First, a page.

Dolan said Cleveland needs to continue to excel on the trade market and in drafting and developing players. Over the past several years, the front office's success in those realms has positioned the current Major League roster to make a potential run at October baseball.
Until something changes with baseball's structure, that is the reality of Cleveland's operating protocol.
"Right now, we are not able to really play meaningfully in the free-agent market and we're really not able to play in the international market, outside of what's covered by the pooling system," Dolan said.
Dolan's search for a minority owner is ongoing, but he said that even if someone is brought into the fold, it will not drastically alter the Indians' structure.
"Operating a franchise is not just about the ownership," he said. "It's about the revenues that the organization can generate in its market and then put back into the team. We put everything back into the team. We have never, ever had a distribution to ownership. More often than not, we lose money. When we make money -- which doesn't happen that often -- it goes back into the team. And that's not going to change with whoever owns the team."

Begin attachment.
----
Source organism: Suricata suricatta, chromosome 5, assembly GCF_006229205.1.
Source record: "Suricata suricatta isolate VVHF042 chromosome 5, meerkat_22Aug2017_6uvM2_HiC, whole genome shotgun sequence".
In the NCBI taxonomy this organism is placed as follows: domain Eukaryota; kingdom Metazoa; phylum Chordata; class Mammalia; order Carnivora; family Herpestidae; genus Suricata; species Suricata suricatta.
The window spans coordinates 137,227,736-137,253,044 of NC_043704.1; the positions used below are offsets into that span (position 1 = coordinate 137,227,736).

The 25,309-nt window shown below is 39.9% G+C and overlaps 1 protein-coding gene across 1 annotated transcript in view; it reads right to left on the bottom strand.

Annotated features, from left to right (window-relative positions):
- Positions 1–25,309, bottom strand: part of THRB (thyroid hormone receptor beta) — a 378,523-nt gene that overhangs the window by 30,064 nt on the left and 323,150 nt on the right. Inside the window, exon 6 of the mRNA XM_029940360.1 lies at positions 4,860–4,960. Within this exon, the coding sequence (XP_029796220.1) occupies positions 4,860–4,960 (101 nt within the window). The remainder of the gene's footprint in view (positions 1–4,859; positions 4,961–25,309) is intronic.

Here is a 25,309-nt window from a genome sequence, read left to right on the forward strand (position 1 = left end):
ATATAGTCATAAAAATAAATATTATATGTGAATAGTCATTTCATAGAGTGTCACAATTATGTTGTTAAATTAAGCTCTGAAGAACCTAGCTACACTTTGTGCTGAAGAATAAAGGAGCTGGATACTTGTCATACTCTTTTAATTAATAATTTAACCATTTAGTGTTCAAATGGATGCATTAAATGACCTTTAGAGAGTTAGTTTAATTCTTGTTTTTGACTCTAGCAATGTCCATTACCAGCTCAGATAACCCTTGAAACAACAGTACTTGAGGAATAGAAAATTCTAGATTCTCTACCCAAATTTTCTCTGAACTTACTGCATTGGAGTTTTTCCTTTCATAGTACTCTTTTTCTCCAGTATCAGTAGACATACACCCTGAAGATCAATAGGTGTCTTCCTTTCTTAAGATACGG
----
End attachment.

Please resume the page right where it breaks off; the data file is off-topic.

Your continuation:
The good news is that the Indians have a formidable roster not only for this season, but for the foreseeable future.
"We're in a position where we can compete this year," Dolan said, "and hopefully end that drought."
Jordan Bastian is a reporter for MLB.com. Read his blog, Major League Bastian, follow him on Twitter @MLBastian and listen to his podcast.